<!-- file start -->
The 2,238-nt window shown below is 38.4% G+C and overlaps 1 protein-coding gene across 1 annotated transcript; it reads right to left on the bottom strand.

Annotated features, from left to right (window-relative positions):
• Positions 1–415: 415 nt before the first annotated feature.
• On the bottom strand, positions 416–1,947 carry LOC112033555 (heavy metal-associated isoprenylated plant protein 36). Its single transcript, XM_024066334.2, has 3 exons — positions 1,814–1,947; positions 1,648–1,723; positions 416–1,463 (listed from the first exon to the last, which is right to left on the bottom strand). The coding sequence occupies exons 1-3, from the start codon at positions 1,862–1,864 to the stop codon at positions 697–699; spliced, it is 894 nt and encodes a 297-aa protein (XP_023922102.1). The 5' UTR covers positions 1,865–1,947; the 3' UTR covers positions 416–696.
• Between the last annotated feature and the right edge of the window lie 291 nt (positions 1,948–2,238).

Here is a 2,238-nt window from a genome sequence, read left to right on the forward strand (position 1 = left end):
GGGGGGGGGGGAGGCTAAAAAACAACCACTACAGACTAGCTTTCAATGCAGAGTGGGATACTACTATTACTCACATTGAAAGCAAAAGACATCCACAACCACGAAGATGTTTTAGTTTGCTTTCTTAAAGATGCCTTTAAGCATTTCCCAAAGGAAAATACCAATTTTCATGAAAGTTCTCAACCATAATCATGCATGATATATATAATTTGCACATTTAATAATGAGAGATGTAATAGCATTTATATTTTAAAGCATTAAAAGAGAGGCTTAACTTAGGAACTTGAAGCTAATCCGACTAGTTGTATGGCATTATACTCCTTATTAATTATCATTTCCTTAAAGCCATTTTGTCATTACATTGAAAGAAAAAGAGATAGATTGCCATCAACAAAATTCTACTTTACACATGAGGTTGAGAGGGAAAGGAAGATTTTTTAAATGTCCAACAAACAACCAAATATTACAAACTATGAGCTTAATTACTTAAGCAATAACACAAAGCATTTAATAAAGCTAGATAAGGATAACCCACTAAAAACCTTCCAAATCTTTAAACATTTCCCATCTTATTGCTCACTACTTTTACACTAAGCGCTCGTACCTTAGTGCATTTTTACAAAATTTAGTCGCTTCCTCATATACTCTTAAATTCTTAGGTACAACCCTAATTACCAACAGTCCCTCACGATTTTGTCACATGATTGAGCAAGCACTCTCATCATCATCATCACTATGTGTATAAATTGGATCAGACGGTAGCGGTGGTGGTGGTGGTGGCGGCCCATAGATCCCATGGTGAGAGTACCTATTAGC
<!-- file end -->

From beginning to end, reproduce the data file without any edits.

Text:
The 2,238-nt window shown below is 38.4% G+C and overlaps 1 protein-coding gene across 1 annotated transcript; it reads right to left on the bottom strand.

Annotated features, from left to right (window-relative positions):
• Positions 1–415: 415 nt before the first annotated feature.
• On the bottom strand, positions 416–1,947 carry LOC112033555 (heavy metal-associated isoprenylated plant protein 36). Its single transcript, XM_024066334.2, has 3 exons — positions 1,814–1,947; positions 1,648–1,723; positions 416–1,463 (listed from the first exon to the last, which is right to left on the bottom strand). The coding sequence occupies exons 1-3, from the start codon at positions 1,862–1,864 to the stop codon at positions 697–699; spliced, it is 894 nt and encodes a 297-aa protein (XP_023922102.1). The 5' UTR covers positions 1,865–1,947; the 3' UTR covers positions 416–696.
• Between the last annotated feature and the right edge of the window lie 291 nt (positions 1,948–2,238).

Here is a 2,238-nt window from a genome sequence, read left to right on the forward strand (position 1 = left end):
GGGGGGGGGGGAGGCTAAAAAACAACCACTACAGACTAGCTTTCAATGCAGAGTGGGATACTACTATTACTCACATTGAAAGCAAAAGACATCCACAACCACGAAGATGTTTTAGTTTGCTTTCTTAAAGATGCCTTTAAGCATTTCCCAAAGGAAAATACCAATTTTCATGAAAGTTCTCAACCATAATCATGCATGATATATATAATTTGCACATTTAATAATGAGAGATGTAATAGCATTTATATTTTAAAGCATTAAAAGAGAGGCTTAACTTAGGAACTTGAAGCTAATCCGACTAGTTGTATGGCATTATACTCCTTATTAATTATCATTTCCTTAAAGCCATTTTGTCATTACATTGAAAGAAAAAGAGATAGATTGCCATCAACAAAATTCTACTTTACACATGAGGTTGAGAGGGAAAGGAAGATTTTTTAAATGTCCAACAAACAACCAAATATTACAAACTATGAGCTTAATTACTTAAGCAATAACACAAAGCATTTAATAAAGCTAGATAAGGATAACCCACTAAAAACCTTCCAAATCTTTAAACATTTCCCATCTTATTGCTCACTACTTTTACACTAAGCGCTCGTACCTTAGTGCATTTTTACAAAATTTAGTCGCTTCCTCATATACTCTTAAATTCTTAGGTACAACCCTAATTACCAACAGTCCCTCACGATTTTGTCACATGATTGAGCAAGCACTCTCATCATCATCATCACTATGTGTATAAATTGGATCAGACGGTAGCGGTGGTGGTGGTGGTGGCGGCCCATAGATCCCATGGTGAGAGTACCTATTAGC